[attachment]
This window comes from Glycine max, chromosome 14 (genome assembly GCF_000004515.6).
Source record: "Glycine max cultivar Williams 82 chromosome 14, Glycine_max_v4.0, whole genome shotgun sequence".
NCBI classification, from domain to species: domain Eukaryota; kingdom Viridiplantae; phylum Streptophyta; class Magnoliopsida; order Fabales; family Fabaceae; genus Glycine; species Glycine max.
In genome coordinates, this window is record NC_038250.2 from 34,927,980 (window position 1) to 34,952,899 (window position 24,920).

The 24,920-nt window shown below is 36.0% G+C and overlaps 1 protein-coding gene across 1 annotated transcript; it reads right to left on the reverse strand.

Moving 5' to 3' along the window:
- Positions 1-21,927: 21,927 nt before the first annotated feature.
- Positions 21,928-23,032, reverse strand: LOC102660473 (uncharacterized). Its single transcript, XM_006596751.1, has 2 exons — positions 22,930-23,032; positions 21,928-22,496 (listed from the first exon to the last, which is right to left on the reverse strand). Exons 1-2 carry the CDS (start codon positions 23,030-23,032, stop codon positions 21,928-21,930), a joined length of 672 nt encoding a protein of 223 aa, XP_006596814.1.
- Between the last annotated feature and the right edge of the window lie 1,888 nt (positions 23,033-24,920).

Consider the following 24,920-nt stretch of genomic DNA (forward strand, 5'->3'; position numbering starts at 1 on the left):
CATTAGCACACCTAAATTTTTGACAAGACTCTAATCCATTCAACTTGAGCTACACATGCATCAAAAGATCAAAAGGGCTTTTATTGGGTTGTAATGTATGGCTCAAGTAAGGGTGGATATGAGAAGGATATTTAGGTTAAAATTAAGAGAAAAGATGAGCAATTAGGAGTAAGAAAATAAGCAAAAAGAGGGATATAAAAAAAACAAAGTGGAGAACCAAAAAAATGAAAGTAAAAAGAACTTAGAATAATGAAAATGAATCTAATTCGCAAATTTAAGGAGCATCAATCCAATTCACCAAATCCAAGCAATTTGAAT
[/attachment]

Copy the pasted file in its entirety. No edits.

This window comes from Glycine max, chromosome 14 (genome assembly GCF_000004515.6).
Source record: "Glycine max cultivar Williams 82 chromosome 14, Glycine_max_v4.0, whole genome shotgun sequence".
NCBI classification, from domain to species: domain Eukaryota; kingdom Viridiplantae; phylum Streptophyta; class Magnoliopsida; order Fabales; family Fabaceae; genus Glycine; species Glycine max.
In genome coordinates, this window is record NC_038250.2 from 34,927,980 (window position 1) to 34,952,899 (window position 24,920).

The 24,920-nt window shown below is 36.0% G+C and overlaps 1 protein-coding gene across 1 annotated transcript; it reads right to left on the reverse strand.

Moving 5' to 3' along the window:
- Positions 1-21,927: 21,927 nt before the first annotated feature.
- Positions 21,928-23,032, reverse strand: LOC102660473 (uncharacterized). Its single transcript, XM_006596751.1, has 2 exons — positions 22,930-23,032; positions 21,928-22,496 (listed from the first exon to the last, which is right to left on the reverse strand). Exons 1-2 carry the CDS (start codon positions 23,030-23,032, stop codon positions 21,928-21,930), a joined length of 672 nt encoding a protein of 223 aa, XP_006596814.1.
- Between the last annotated feature and the right edge of the window lie 1,888 nt (positions 23,033-24,920).

Consider the following 24,920-nt stretch of genomic DNA (forward strand, 5'->3'; position numbering starts at 1 on the left):
CATTAGCACACCTAAATTTTTGACAAGACTCTAATCCATTCAACTTGAGCTACACATGCATCAAAAGATCAAAAGGGCTTTTATTGGGTTGTAATGTATGGCTCAAGTAAGGGTGGATATGAGAAGGATATTTAGGTTAAAATTAAGAGAAAAGATGAGCAATTAGGAGTAAGAAAATAAGCAAAAAGAGGGATATAAAAAAAACAAAGTGGAGAACCAAAAAAATGAAAGTAAAAAGAACTTAGAATAATGAAAATGAATCTAATTCGCAAATTTAAGGAGCATCAATCCAATTCACCAAATCCAAGCAATTTGAAT